Janet Yellen obviously understands this. As she had said in a press conference in September 2014 “There are still too many people who want jobs but cannot find them, too many who are working part-time but would prefer full-time work.”
Taking all these factors into account the Federal Reserve is unlikely to start sucking out all the money it has printed and pumped into the financial system any time soon. Nevertheless, whenever it gets around to doing that there will be trouble ahead.
Lanchester perhaps summarises the situation well when he says: “If a medicine is guaranteed to make you very sick when you stop taking it, and you know that one day you’ll have to stop taking it, then maybe you shouldn’t start taking it in the first place.”
But that at best is a benefit of hindsight. The horse, as they say, has already bolted by now.

The article originally appeared on www.FirstBiz.com on Oct 29, 2014

(Vivek Kaul is the author of the Easy Money trilogy. He tweets @kaul_vivek)

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About vivekkaul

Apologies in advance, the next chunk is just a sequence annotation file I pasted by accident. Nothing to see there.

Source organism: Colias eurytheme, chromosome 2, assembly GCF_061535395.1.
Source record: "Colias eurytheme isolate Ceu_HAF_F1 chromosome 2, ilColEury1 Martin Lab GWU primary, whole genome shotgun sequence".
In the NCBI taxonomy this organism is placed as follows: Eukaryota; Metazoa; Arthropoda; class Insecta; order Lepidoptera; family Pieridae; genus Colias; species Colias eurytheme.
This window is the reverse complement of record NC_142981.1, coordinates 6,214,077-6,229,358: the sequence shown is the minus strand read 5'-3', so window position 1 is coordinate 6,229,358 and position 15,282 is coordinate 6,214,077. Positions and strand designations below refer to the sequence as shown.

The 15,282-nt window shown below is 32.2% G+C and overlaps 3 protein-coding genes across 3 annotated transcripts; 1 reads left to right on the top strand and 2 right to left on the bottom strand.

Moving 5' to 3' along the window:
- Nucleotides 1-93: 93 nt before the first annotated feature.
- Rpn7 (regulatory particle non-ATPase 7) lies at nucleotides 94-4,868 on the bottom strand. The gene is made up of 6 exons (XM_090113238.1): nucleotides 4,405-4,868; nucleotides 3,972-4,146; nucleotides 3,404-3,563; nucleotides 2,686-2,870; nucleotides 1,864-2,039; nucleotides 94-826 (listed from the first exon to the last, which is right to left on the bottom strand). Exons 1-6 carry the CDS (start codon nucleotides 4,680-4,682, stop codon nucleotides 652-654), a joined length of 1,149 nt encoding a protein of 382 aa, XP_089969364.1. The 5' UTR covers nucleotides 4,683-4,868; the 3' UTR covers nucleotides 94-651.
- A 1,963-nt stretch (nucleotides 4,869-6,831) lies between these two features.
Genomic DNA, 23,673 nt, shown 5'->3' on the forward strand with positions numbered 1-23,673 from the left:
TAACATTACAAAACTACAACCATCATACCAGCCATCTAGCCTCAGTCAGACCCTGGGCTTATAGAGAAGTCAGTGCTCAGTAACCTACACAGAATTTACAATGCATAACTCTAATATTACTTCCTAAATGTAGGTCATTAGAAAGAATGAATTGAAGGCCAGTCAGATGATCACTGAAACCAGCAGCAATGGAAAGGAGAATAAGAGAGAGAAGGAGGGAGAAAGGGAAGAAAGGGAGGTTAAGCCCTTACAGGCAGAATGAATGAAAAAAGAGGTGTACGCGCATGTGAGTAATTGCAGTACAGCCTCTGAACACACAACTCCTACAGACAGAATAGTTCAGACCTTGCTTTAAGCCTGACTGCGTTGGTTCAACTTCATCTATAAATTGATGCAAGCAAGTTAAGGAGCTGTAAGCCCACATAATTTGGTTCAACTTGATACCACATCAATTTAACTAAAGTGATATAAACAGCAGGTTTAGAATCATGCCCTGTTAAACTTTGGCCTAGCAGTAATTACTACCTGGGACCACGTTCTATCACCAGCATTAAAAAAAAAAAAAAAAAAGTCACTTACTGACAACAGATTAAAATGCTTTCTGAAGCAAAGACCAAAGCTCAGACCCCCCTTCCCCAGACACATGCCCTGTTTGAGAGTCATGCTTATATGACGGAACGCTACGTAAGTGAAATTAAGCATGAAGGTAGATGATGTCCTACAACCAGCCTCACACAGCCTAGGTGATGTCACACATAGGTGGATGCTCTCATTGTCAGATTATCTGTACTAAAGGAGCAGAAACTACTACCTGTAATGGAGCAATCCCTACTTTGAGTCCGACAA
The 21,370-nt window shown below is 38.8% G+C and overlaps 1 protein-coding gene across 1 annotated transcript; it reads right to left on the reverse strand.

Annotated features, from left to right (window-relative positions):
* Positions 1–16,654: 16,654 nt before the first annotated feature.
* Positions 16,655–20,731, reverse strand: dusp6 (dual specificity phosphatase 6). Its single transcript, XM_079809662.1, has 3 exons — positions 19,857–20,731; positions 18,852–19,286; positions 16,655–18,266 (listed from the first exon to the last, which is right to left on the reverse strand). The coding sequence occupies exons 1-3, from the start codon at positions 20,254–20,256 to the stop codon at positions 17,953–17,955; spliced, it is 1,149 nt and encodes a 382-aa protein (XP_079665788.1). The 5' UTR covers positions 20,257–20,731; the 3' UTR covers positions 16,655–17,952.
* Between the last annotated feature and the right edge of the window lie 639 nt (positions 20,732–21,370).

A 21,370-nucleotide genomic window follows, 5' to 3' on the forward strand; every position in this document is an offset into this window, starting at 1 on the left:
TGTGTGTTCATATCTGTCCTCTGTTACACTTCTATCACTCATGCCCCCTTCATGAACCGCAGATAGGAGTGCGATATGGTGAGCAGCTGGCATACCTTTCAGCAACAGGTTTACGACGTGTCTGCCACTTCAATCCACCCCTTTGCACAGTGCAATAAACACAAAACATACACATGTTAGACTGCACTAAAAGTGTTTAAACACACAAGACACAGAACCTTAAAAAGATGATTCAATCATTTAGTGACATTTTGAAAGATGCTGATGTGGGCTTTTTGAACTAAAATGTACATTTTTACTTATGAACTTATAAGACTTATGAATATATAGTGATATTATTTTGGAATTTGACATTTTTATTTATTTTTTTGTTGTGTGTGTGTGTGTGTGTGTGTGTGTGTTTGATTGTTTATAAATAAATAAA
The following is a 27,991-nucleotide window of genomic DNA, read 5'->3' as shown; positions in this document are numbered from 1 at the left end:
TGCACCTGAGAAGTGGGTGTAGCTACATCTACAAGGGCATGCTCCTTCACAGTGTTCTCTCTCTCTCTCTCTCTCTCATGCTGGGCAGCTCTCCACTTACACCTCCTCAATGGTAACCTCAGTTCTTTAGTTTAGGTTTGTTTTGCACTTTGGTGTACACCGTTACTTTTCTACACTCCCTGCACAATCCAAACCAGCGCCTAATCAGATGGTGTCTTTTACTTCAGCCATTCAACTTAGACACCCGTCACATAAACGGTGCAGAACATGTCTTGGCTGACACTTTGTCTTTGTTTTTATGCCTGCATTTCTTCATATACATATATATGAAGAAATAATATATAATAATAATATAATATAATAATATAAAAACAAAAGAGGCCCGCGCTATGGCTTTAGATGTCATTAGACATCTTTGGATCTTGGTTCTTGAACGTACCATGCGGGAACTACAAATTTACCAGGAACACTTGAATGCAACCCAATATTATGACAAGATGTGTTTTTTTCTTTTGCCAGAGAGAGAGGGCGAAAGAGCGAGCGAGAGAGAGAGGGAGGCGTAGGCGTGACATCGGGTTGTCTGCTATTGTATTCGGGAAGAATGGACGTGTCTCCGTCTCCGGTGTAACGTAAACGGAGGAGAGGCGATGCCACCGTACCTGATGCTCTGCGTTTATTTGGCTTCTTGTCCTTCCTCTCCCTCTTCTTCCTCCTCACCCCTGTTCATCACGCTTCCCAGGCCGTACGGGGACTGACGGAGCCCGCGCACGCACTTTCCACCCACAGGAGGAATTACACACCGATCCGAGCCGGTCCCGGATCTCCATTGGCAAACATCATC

Vivek Kaul is a writer who has worked at senior positions with the Daily News and Analysis(DNA) and The Economic Times, in the past. He is the author of the Easy Money trilogy. Easy Money: The Greatest Ponzi Scheme Ever and How It Is Set to Destroy the Global Financial System , the latest book in the trilogy has just been published. The first two books in the trilogy were published in November 2013 and July 2014 respectively. Both the books were bestsellers on Amazon.com and Amazon.in. Currently he works as an economic commentator and writes regular columns for www.firstpost.com. He is also the India editor of The Daily Reckoning newsletter published by www.equitymaster.com. His writing has appeared across various other publications in India. These include The Times of India, Business Standard,Business Today, Business World, The Hindu, The Hindu Business Line, Indian Management, The Asian Age, Deccan Chronicle, Forbes India, Mutual Fund Insight, The Free Press Journal, Quartz.com, DailyO.in, Business World, Huffington Post and Wealth Insight. In the past he has also been a regular columnist for www.rediff.com. He has lectured at IIM Bangalore, IIM Indore, TA PAI Institute of Management and the Alliance University (Bangalore). He has also taught a course titled Indian Economy to the PGPMX batch of IIM Indore. His areas of interest are the intersection between politics and economics, the international financial crisis, personal finance, marketing and branding, and anything to do with cinema and music. He can be reached at vivek.kaul@gmail.com